What other considerations do you take when rolling out in a new state?

Hampton: We always say that one of the biggest things that we have to do before we enter jurisdiction is raise awareness with law enforcement. We’re not an anti-police app. In fact, we say that we’re an app to bridge the gap. We usually try to reach out to chiefs of police and then have them disseminate the information to their groups.

Has law enforcement been receptive?

Hampton: I haven’t heard one negative thing from officers yet. And before we even launched in Minnesota before the product was developed, we met with over 20 police officers in the state of Minnesota alone, to really say hey, you know, this other platform works, what can we do to make it better? What can we do to ensure that you are not being frustrated by the product? We learned a lot of things from those informational interviews that went into building the product, so we appreciate them for doing that.

You applied and were accepted into the Google accelerator. Tell us about that.

Hampton: We’re really excited. They provide mentoring and direct coaching with our executive team. They provide product and marketing strategy. And then of course, they have a whole suite of products that can be implemented within ours, as well. Having some of those Google products is going to bolster the offering we have today and what it looks like in the future, as well. The accelerator includes leadership lunches with individuals and VC roundtables where you can learn how to speak to VC groups.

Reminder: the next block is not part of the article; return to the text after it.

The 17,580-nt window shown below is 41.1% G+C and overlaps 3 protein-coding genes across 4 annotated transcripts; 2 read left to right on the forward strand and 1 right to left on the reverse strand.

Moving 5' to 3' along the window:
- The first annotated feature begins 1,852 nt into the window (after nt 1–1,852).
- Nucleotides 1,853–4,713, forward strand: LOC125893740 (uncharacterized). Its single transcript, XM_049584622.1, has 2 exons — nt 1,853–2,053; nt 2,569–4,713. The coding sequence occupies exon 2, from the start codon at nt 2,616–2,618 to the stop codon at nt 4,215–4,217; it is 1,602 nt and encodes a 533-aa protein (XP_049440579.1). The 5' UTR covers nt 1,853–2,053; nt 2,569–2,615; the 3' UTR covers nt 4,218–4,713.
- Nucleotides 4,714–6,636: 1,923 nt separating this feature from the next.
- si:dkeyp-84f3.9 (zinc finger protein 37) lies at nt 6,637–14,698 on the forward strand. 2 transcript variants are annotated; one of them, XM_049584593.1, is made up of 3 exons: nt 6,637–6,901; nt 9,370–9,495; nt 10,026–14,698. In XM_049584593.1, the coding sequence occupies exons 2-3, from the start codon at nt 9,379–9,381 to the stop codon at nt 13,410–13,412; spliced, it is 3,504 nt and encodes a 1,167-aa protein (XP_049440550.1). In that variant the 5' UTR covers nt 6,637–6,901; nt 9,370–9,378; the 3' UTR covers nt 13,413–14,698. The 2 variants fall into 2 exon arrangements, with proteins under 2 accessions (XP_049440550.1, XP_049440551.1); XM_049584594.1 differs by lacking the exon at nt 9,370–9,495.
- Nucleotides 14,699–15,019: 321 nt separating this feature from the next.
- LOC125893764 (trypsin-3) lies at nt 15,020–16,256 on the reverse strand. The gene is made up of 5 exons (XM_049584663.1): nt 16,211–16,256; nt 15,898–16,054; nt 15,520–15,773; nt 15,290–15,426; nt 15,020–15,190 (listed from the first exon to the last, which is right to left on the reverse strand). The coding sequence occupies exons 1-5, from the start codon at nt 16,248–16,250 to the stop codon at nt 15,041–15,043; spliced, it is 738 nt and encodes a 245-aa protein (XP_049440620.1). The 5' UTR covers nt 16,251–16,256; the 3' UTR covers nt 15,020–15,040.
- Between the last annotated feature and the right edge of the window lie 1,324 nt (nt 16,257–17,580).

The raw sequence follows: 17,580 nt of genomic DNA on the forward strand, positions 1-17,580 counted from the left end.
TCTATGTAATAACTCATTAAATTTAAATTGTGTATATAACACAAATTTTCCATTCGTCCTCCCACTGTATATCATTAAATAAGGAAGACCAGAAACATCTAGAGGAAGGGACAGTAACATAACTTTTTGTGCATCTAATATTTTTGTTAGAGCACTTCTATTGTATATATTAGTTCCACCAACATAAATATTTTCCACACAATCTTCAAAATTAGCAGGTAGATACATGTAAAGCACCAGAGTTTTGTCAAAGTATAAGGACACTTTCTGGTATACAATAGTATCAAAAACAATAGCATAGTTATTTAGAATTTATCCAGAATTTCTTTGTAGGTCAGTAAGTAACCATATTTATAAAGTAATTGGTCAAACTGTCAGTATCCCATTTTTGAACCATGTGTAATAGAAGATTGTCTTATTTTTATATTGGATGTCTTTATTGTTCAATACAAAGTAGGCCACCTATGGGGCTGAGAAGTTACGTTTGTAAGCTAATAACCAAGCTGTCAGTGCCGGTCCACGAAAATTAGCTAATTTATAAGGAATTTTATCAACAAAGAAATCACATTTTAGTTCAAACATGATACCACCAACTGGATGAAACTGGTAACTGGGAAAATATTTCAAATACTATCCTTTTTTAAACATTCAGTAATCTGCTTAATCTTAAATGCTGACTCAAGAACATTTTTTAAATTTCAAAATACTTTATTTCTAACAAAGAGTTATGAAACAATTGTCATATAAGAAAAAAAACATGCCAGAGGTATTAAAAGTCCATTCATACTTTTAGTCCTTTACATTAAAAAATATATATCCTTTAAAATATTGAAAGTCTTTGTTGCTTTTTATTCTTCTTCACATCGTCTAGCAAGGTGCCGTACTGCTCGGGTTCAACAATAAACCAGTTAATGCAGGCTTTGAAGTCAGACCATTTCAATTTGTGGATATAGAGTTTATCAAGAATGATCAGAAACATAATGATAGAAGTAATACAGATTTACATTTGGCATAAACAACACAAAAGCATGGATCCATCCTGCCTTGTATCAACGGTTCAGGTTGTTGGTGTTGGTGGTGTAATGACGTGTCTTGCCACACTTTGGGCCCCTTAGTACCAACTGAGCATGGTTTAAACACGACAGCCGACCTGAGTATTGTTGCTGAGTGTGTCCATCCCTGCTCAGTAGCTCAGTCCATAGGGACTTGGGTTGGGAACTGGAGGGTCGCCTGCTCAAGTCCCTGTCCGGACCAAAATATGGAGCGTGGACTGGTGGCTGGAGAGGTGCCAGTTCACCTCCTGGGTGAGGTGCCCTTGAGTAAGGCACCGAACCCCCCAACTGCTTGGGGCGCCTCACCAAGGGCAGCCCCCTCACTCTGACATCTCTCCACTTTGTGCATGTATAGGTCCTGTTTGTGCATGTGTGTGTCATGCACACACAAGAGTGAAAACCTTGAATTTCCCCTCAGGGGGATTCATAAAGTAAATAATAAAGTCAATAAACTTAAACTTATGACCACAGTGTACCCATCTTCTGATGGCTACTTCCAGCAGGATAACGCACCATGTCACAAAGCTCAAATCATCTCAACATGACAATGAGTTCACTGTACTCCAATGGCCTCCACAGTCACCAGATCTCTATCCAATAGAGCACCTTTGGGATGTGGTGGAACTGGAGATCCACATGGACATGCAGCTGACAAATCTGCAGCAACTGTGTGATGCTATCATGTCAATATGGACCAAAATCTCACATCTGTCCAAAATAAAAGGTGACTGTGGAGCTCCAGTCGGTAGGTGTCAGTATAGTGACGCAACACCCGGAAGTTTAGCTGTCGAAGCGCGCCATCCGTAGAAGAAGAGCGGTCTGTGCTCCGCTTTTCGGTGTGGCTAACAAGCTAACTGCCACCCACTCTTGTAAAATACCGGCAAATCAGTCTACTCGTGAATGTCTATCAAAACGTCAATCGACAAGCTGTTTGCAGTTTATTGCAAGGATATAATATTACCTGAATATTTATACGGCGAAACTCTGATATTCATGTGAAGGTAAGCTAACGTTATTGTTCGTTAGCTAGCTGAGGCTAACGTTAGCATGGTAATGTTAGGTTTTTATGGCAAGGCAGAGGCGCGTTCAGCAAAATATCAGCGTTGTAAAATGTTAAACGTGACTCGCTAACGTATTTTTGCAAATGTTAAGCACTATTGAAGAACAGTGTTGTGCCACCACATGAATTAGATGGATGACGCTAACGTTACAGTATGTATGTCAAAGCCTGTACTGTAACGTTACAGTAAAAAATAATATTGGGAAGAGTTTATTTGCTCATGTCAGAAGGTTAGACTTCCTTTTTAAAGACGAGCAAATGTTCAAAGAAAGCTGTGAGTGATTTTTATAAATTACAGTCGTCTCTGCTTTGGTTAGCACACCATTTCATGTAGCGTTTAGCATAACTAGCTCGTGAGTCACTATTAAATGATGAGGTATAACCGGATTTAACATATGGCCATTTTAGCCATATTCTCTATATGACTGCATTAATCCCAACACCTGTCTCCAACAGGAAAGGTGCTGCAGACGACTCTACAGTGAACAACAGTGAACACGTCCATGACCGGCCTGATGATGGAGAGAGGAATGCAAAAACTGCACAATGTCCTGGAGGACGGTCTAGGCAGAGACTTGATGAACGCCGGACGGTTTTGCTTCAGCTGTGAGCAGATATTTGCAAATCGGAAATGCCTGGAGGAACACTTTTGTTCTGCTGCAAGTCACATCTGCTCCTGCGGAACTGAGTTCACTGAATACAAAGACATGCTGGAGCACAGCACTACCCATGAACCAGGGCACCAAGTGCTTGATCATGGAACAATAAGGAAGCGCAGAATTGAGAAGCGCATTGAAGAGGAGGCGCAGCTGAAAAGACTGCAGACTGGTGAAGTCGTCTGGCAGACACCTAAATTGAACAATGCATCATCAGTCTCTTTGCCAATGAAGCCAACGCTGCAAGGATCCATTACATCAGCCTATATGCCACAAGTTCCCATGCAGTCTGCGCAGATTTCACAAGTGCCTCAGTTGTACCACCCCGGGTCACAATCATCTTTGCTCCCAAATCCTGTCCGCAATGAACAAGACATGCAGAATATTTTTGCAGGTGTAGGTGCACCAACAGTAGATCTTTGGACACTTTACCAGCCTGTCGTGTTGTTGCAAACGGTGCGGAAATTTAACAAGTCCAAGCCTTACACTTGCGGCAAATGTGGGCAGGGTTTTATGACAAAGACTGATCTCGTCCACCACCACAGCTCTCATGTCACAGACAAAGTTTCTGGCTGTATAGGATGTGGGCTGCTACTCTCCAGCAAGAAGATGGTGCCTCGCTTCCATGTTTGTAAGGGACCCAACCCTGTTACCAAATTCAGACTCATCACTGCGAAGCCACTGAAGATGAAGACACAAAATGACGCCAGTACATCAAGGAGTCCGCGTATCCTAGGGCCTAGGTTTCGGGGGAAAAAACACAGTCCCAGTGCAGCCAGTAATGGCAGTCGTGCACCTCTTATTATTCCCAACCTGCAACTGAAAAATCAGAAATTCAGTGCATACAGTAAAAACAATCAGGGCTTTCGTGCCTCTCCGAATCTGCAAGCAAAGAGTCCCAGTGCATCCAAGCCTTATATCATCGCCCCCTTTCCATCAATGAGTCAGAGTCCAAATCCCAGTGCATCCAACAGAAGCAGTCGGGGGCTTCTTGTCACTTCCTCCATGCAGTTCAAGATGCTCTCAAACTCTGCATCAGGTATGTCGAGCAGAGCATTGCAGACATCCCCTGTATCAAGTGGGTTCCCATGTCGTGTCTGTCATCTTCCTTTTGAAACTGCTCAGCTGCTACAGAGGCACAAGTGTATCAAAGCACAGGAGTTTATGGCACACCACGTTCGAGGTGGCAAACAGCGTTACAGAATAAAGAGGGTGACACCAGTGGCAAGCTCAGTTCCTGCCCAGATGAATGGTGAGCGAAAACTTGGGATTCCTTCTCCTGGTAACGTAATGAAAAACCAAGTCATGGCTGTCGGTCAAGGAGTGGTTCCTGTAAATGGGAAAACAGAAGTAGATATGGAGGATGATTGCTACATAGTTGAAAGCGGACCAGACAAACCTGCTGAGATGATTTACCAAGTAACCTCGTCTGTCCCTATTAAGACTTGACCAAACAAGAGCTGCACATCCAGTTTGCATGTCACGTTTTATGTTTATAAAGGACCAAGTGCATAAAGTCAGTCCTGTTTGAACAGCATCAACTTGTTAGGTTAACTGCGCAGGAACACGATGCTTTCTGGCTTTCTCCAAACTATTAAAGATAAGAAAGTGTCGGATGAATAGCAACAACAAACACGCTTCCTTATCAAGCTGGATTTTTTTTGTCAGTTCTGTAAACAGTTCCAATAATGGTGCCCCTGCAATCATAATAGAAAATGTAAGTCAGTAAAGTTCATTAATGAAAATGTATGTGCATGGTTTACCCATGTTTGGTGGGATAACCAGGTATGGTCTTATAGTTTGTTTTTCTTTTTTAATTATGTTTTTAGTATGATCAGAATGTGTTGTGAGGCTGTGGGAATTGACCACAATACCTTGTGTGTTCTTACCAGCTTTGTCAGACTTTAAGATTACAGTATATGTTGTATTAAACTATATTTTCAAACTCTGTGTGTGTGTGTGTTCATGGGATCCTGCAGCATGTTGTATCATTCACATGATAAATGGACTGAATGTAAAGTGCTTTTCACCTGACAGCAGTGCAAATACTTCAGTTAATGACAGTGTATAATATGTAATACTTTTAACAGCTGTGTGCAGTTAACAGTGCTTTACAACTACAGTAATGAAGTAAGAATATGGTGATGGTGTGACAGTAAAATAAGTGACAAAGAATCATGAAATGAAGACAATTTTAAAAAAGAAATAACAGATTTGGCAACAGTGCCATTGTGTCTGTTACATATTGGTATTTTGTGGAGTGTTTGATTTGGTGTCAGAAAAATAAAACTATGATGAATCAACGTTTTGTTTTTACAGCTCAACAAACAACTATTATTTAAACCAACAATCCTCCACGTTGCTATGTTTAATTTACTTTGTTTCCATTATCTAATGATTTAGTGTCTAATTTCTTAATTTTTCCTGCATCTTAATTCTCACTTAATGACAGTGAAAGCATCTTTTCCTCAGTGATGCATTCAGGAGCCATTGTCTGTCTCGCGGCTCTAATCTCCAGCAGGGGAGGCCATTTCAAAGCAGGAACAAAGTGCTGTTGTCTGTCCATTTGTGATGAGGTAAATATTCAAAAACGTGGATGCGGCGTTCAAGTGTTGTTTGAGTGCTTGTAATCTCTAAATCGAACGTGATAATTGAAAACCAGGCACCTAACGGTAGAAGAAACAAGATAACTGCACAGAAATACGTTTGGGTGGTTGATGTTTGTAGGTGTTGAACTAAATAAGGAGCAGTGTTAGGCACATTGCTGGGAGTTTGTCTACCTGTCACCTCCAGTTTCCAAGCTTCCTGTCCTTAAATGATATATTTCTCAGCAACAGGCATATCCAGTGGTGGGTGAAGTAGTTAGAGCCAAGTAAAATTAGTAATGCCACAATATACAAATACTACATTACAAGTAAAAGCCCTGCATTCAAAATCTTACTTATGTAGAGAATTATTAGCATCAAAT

How was it starting a business in Minneapolis?

Hampton: Minneapolis was just listed as the second best city to begin startups. We have an incredible ecosystem of startups, incubators, accelerator programs, and non-dilutive programs that are helping out without taking funds or equity. We also have really great investment groups here in Minnesota. My partners and I were part of a startup accelerator here in Minnesota, it’s called BETA.MN, that helped us understand what it was like to get it into the market. Then we have Groove Capital. If you’re starting something, they’re gonna write that first check for you, to help you build what you need to build. The vast majority of the funds we raised in our first round were from people in Minnesota.

What does this mission mean for you personally?

Hampton: You know, I’ve been a lawyer for the last six years. I started as a public defender when I was in law school and I was practicing civil litigation. I was defending Fortune 500 companies when they were being sued. I was also an adjunct professor of law. It was a good use of my degree, but nothing is more fulfilling than what I’m doing right now. I don’t feel my purpose being lived out better than I do right now. I appreciate being happy about going to work every day. And if we’re saving lives or ensuring people’s rights are protected or just de-escalating interactions, that’s the cherry on top.